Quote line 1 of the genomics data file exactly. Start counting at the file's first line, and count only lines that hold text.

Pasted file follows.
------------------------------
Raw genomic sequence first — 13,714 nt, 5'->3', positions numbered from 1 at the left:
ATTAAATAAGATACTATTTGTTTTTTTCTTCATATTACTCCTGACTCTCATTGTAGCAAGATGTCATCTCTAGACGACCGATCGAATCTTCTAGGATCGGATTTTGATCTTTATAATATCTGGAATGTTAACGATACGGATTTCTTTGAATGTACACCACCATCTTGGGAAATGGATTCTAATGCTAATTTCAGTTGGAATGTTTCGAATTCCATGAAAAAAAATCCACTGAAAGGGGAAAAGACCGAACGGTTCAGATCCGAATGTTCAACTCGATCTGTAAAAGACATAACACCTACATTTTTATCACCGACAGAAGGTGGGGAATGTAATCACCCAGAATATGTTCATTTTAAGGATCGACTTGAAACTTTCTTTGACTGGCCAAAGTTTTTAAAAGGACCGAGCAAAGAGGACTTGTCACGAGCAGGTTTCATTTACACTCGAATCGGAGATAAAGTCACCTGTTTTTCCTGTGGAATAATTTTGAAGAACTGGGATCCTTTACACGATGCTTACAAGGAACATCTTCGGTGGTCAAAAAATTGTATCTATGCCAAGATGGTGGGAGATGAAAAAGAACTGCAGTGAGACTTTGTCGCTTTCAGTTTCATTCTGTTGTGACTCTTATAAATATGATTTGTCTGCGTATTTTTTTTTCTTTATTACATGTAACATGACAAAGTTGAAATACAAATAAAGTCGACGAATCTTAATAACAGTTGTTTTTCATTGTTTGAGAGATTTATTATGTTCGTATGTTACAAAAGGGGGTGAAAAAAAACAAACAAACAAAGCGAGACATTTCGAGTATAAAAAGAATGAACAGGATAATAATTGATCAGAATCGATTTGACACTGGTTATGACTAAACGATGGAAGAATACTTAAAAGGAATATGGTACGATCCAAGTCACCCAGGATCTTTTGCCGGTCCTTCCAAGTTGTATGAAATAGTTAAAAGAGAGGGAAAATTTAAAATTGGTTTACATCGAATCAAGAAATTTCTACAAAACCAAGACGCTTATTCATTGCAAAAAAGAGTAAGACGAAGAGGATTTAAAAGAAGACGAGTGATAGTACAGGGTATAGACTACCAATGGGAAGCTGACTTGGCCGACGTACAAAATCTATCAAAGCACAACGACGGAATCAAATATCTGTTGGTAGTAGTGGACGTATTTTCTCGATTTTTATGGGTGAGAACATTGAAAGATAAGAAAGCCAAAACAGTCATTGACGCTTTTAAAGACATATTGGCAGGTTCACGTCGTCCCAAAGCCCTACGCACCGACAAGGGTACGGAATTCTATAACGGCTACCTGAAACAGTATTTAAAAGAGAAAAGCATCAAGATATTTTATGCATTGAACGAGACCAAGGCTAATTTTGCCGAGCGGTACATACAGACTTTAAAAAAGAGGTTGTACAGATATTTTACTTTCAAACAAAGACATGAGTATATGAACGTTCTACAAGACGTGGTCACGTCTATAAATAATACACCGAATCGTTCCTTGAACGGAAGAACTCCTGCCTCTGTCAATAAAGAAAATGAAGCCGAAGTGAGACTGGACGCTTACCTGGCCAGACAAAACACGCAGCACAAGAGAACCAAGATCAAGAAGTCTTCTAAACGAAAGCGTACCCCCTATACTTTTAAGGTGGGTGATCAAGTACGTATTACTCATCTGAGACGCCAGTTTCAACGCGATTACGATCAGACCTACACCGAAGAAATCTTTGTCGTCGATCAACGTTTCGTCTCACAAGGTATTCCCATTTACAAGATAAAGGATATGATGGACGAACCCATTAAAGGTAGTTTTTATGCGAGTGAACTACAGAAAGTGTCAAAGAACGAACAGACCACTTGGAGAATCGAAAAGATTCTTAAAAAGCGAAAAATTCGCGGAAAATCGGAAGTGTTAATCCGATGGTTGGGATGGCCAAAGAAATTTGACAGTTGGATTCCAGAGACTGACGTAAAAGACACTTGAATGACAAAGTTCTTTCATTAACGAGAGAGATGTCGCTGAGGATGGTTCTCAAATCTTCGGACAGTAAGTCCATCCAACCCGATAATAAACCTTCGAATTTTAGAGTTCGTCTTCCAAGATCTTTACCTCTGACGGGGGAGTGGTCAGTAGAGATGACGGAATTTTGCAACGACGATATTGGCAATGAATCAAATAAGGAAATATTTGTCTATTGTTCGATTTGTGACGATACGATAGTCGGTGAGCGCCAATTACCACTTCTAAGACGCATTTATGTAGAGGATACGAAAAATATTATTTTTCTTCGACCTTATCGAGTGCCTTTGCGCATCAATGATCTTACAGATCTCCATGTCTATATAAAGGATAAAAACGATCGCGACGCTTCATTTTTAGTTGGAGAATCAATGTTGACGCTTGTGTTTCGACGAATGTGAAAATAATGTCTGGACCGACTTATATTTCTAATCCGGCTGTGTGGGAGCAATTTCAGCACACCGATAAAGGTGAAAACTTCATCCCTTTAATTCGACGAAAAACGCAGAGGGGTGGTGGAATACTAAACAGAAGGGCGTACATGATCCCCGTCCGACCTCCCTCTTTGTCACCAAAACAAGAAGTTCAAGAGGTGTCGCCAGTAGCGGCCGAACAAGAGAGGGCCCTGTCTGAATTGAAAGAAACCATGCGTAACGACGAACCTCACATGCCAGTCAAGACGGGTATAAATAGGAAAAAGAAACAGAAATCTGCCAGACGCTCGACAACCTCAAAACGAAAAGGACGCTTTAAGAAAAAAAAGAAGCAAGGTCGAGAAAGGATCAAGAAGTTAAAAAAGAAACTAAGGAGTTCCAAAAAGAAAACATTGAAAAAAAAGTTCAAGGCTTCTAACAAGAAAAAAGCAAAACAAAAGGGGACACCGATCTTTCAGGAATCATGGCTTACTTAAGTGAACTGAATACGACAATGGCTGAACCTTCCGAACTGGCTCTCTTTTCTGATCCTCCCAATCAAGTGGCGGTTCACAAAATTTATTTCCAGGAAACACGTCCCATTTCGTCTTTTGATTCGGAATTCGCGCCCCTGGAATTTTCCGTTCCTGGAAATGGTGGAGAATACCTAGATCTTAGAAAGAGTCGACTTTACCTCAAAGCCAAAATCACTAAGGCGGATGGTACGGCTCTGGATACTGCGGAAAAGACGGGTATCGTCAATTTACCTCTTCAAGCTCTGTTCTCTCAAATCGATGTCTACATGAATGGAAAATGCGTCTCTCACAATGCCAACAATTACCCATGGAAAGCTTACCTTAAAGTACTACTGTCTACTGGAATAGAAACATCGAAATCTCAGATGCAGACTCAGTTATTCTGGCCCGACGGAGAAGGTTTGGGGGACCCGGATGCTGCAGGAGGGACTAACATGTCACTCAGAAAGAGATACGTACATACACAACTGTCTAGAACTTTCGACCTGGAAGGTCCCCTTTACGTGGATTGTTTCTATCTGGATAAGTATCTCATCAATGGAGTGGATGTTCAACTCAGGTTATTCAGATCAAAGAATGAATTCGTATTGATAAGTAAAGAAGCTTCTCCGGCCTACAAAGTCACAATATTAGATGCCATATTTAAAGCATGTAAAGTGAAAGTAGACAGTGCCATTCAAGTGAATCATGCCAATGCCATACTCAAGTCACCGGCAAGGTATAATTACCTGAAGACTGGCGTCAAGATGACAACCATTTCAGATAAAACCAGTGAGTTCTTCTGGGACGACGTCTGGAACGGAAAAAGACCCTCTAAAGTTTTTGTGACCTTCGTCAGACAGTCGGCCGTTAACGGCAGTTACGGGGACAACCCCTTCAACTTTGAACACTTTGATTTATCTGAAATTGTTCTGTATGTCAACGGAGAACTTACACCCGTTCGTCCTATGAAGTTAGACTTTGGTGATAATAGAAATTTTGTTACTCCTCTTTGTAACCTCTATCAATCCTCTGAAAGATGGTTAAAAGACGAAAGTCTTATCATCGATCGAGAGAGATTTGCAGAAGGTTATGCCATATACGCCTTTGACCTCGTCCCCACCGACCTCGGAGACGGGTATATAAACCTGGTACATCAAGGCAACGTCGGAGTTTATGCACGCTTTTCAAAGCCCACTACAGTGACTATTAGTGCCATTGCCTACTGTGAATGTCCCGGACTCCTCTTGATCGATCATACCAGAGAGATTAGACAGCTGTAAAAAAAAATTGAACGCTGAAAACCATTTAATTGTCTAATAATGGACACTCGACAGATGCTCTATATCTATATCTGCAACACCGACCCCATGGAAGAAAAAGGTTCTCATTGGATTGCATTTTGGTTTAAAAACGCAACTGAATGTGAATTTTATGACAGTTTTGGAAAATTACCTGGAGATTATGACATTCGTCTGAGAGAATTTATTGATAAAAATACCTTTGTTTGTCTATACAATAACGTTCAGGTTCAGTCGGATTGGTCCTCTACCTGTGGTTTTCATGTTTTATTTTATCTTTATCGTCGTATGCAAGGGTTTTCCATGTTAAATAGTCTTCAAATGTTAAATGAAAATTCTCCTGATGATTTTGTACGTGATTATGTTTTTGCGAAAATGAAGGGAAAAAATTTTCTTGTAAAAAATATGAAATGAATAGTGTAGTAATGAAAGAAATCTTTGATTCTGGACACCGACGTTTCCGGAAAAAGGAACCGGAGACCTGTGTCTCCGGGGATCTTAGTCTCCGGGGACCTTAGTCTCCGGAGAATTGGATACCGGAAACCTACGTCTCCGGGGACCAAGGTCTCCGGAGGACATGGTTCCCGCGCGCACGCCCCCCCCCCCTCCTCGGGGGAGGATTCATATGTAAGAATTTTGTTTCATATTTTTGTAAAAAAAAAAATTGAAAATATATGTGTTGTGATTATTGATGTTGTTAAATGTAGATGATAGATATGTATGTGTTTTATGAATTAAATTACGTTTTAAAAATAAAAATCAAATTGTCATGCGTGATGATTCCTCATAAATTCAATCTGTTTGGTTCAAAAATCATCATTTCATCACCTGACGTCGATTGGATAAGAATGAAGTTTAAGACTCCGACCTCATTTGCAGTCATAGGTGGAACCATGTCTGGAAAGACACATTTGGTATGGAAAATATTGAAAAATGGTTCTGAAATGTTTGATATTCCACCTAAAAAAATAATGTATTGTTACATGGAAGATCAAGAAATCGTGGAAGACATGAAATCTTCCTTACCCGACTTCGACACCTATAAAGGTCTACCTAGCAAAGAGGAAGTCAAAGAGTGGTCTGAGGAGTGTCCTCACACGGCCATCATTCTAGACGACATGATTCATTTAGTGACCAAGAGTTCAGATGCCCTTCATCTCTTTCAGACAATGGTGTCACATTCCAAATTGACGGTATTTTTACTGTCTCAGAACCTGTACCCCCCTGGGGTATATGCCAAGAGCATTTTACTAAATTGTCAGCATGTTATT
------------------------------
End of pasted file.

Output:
Raw genomic sequence first — 13,714 nt, 5'->3', positions numbered from 1 at the left: